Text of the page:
- Economic anthropology
- Contemporary anthropological theory
- Forensic pathology
- Museum studies
Popular Career Options
Graduates of an anthropology master's degree program have skills and knowledge that qualify them to hold many jobs. The focus of a student's anthropological studies while earning their master's degree may impact their future career track, which might include work in:
- Nonprofit management
- Museum curation and management
- Social services consulting
- High school and community college teaching
- Forensic investigation
Ph.D. in Anthropology
The Doctor of Philosophy (Ph.D.) is the terminal academic qualification in the field of anthropology. Students are expected to complete a dissertation or research project that involves intensive anthropological study, sometimes including fieldwork and other hands-on research techniques. Anthropology students wishing to work as anthropology professors should plan to earn a Ph.D.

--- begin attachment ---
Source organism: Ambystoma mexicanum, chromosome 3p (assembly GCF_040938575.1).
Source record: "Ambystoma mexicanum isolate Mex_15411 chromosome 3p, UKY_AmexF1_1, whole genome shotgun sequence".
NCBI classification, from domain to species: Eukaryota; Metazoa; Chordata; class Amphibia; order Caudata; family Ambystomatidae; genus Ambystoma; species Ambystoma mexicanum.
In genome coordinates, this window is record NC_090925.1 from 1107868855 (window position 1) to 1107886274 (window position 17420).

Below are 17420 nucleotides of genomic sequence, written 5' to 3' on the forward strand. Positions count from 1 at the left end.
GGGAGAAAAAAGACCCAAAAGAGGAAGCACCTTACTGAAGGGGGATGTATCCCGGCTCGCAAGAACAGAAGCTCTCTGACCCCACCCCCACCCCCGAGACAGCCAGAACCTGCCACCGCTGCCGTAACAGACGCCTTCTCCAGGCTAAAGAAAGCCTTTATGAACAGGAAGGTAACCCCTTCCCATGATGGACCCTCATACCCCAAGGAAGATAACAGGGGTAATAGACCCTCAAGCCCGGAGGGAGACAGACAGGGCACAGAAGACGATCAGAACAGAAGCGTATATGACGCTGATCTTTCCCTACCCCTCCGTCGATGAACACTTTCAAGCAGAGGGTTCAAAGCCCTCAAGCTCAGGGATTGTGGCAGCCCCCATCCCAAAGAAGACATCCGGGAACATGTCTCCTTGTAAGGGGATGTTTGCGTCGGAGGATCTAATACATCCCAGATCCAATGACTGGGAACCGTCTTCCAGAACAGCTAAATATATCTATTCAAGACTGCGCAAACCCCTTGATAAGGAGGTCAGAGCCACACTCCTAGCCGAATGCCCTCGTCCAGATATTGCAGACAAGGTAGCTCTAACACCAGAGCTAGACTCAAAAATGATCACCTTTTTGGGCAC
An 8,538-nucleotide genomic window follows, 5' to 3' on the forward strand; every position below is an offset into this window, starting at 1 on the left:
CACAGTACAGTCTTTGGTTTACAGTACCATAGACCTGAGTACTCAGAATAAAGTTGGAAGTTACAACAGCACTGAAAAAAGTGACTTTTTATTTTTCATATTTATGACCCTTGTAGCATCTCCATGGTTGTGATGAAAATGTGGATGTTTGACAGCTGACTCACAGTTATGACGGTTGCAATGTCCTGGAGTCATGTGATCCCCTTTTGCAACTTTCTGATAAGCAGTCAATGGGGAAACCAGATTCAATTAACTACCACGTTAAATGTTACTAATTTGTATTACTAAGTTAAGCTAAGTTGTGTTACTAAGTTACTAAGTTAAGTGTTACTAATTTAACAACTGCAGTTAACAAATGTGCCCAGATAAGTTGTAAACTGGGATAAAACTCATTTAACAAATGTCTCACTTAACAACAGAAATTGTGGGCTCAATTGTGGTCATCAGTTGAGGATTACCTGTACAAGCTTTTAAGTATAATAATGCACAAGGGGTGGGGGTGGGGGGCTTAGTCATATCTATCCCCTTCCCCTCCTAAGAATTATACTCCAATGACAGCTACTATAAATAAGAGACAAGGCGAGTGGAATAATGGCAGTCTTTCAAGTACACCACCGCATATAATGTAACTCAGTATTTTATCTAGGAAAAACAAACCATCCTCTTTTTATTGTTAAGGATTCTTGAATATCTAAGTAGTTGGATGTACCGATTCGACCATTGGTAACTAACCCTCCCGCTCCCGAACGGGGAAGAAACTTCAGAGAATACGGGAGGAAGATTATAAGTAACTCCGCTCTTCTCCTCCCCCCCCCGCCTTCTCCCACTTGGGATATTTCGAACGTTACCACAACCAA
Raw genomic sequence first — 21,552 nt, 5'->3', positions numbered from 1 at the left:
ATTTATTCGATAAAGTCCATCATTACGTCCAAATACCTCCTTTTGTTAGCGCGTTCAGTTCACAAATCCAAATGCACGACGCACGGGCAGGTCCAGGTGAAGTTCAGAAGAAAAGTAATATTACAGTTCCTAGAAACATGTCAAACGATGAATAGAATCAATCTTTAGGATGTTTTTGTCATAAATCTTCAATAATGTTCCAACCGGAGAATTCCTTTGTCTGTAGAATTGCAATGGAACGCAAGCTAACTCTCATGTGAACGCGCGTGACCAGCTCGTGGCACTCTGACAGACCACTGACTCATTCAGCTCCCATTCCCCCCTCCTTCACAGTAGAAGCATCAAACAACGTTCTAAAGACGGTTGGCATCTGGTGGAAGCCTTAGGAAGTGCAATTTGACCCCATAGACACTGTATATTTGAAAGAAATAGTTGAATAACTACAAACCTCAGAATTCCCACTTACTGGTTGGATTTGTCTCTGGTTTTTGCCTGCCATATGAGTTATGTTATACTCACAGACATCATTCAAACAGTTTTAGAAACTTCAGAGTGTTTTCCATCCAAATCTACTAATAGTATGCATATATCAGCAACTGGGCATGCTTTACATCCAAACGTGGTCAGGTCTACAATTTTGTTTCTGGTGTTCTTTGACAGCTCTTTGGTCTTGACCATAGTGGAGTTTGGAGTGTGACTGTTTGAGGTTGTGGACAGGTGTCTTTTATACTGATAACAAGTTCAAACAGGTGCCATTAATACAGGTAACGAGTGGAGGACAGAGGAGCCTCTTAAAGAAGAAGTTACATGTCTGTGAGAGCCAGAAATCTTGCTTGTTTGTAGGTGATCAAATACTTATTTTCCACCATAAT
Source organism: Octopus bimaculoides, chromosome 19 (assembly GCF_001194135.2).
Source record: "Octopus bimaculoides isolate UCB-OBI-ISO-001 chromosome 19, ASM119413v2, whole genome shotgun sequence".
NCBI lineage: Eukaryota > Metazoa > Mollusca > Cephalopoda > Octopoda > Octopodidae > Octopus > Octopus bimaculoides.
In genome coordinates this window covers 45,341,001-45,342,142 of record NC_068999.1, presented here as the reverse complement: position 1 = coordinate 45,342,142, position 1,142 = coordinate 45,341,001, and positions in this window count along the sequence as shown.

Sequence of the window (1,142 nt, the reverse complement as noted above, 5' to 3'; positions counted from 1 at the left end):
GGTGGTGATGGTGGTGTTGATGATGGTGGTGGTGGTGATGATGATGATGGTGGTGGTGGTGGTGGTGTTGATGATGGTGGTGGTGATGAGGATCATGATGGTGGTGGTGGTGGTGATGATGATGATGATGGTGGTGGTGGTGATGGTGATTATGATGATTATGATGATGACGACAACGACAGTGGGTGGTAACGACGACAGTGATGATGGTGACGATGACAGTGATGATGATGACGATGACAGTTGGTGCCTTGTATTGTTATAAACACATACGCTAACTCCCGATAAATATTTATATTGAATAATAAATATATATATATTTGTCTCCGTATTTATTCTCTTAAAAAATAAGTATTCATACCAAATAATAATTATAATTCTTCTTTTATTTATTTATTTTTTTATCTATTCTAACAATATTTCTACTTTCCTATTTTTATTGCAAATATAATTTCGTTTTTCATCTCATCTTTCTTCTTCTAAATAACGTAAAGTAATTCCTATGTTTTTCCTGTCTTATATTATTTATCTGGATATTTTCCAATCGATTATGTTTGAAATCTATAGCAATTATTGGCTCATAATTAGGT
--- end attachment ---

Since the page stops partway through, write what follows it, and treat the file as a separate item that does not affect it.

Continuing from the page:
A master's degree in anthropology is the standard minimum academic credential required for admission to an anthropology doctoral program, though some programs award a master's degree as part of the process of earning the Ph.D. Other qualifications may include the applicant's area of focus, which must generally align with the academic interests of departmental faculty.
Curricular requirements for anthropology Ph.D. students include more elective than required courses. Students choose electives to assist them in completing their dissertation or can take courses to round out their knowledge and skills. Potential class topics include:
- Gender in contemporary cultures
- Primate behavior and biology
- Artifact conservation
- Ethnographic analysis
Popular Career Options
As with other anthropology degrees, earning a Ph.D. is good preparation for work in a variety of sectors. Doctoral graduates can work in museums, government agencies, the non-profit sector, businesses and academic institutions. Possible career tracks for anthropology Ph.D. graduates include:
- Think tank residency
- Academic research and writing
- College and university teaching
- Archaeological fieldwork
- Cultural commentary and critique